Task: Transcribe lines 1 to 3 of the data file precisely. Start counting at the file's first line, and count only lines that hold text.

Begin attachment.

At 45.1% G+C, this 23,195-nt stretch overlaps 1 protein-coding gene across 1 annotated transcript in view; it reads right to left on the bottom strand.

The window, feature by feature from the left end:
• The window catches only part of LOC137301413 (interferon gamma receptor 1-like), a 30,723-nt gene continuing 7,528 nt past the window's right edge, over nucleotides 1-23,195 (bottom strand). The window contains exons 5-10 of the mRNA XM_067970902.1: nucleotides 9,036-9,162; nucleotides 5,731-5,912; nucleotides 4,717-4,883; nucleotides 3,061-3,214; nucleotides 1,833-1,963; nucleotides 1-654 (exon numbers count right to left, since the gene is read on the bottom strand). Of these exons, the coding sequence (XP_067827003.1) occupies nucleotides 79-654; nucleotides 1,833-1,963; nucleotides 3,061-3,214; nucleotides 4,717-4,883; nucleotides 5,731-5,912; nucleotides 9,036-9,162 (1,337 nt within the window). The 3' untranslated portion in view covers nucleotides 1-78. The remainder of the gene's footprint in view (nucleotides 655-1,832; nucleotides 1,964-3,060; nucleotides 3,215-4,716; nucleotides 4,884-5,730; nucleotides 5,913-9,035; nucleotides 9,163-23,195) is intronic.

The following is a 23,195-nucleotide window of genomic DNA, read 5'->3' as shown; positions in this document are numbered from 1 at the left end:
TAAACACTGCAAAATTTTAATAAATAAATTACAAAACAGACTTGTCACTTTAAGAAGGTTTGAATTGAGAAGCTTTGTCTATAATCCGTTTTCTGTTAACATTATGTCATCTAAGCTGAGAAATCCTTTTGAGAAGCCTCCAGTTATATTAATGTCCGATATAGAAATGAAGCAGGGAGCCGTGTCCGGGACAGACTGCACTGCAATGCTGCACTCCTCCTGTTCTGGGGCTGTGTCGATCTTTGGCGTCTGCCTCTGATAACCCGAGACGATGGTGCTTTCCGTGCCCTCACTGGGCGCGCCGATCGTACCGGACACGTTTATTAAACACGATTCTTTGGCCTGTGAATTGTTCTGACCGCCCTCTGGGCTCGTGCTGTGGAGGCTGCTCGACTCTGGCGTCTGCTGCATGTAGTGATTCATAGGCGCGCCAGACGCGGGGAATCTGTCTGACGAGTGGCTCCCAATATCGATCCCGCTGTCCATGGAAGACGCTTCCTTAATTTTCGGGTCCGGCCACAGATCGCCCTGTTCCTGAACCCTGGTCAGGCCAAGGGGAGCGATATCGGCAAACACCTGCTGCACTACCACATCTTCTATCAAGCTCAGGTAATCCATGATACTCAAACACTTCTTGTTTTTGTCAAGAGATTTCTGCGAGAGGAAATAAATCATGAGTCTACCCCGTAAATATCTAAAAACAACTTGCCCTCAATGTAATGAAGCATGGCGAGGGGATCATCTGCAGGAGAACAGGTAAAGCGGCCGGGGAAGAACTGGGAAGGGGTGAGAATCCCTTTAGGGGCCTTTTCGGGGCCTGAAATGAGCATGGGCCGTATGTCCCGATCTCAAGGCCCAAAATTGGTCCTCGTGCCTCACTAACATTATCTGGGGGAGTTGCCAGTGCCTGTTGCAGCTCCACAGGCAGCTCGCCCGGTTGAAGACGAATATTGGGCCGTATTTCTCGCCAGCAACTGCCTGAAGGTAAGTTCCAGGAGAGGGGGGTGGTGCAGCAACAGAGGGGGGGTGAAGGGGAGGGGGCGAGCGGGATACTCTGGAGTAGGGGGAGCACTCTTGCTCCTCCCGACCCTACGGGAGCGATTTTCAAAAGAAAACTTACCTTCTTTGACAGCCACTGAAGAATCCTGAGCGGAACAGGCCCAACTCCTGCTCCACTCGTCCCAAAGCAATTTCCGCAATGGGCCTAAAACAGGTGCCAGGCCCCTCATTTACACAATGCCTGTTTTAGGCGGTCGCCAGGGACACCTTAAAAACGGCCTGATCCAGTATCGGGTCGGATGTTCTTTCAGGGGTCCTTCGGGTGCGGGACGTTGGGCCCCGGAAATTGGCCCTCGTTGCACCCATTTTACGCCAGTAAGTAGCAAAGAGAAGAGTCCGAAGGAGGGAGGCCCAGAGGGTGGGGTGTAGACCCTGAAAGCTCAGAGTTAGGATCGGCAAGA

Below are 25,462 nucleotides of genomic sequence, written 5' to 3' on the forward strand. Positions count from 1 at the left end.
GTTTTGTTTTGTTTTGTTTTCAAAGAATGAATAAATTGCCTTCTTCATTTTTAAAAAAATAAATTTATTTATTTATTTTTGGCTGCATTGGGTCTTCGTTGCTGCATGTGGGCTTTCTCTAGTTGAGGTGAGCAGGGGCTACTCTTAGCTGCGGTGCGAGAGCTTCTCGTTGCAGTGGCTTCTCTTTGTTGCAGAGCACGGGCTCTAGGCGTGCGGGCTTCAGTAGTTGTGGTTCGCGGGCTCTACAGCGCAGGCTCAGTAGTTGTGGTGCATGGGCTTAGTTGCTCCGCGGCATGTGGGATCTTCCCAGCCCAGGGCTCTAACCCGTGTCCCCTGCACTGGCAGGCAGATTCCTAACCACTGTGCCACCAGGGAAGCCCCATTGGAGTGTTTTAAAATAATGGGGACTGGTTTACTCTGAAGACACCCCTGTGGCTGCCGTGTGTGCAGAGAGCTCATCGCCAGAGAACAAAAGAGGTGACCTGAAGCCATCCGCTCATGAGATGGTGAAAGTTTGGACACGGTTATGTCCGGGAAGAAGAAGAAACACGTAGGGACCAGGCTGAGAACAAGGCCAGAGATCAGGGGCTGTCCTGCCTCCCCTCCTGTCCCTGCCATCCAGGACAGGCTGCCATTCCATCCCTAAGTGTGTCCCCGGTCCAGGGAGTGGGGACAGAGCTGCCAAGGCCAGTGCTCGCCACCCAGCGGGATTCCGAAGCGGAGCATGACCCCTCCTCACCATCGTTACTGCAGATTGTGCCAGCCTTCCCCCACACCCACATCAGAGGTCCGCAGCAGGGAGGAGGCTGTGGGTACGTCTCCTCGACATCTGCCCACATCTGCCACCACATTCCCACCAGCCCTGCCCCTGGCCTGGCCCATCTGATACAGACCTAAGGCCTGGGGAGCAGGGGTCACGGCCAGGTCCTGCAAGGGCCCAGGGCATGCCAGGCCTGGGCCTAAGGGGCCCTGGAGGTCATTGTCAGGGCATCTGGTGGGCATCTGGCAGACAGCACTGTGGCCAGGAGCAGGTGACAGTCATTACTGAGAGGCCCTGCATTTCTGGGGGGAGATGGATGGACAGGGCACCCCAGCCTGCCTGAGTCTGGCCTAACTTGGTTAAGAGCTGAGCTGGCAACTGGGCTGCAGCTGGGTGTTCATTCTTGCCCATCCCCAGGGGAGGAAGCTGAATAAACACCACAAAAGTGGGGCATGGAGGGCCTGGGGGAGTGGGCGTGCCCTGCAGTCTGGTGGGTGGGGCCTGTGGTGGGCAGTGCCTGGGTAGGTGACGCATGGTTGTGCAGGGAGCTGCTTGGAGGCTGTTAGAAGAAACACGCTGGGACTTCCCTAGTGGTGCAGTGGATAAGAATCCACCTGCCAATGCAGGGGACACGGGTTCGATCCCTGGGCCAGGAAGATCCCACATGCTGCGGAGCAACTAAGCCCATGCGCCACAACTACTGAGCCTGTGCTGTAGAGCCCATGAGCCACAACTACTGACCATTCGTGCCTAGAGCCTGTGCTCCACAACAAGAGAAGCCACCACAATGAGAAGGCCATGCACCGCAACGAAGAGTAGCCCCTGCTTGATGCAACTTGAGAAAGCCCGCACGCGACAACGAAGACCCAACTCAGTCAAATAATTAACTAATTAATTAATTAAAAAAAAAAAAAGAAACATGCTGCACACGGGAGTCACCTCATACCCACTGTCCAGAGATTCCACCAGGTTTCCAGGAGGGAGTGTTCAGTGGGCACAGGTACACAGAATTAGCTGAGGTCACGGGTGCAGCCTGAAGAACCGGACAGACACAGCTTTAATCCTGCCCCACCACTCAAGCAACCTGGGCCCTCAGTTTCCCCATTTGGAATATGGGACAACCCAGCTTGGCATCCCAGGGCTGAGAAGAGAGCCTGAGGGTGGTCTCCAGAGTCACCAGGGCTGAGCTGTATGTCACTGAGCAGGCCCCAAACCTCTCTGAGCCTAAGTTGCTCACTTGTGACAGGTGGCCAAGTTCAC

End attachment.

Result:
At 45.1% G+C, this 23,195-nt stretch overlaps 1 protein-coding gene across 1 annotated transcript in view; it reads right to left on the bottom strand.

The window, feature by feature from the left end:
• The window catches only part of LOC137301413 (interferon gamma receptor 1-like), a 30,723-nt gene continuing 7,528 nt past the window's right edge, over nucleotides 1-23,195 (bottom strand). The window contains exons 5-10 of the mRNA XM_067970902.1: nucleotides 9,036-9,162; nucleotides 5,731-5,912; nucleotides 4,717-4,883; nucleotides 3,061-3,214; nucleotides 1,833-1,963; nucleotides 1-654 (exon numbers count right to left, since the gene is read on the bottom strand). Of these exons, the coding sequence (XP_067827003.1) occupies nucleotides 79-654; nucleotides 1,833-1,963; nucleotides 3,061-3,214; nucleotides 4,717-4,883; nucleotides 5,731-5,912; nucleotides 9,036-9,162 (1,337 nt within the window). The 3' untranslated portion in view covers nucleotides 1-78. The remainder of the gene's footprint in view (nucleotides 655-1,832; nucleotides 1,964-3,060; nucleotides 3,215-4,716; nucleotides 4,884-5,730; nucleotides 5,913-9,035; nucleotides 9,163-23,195) is intronic.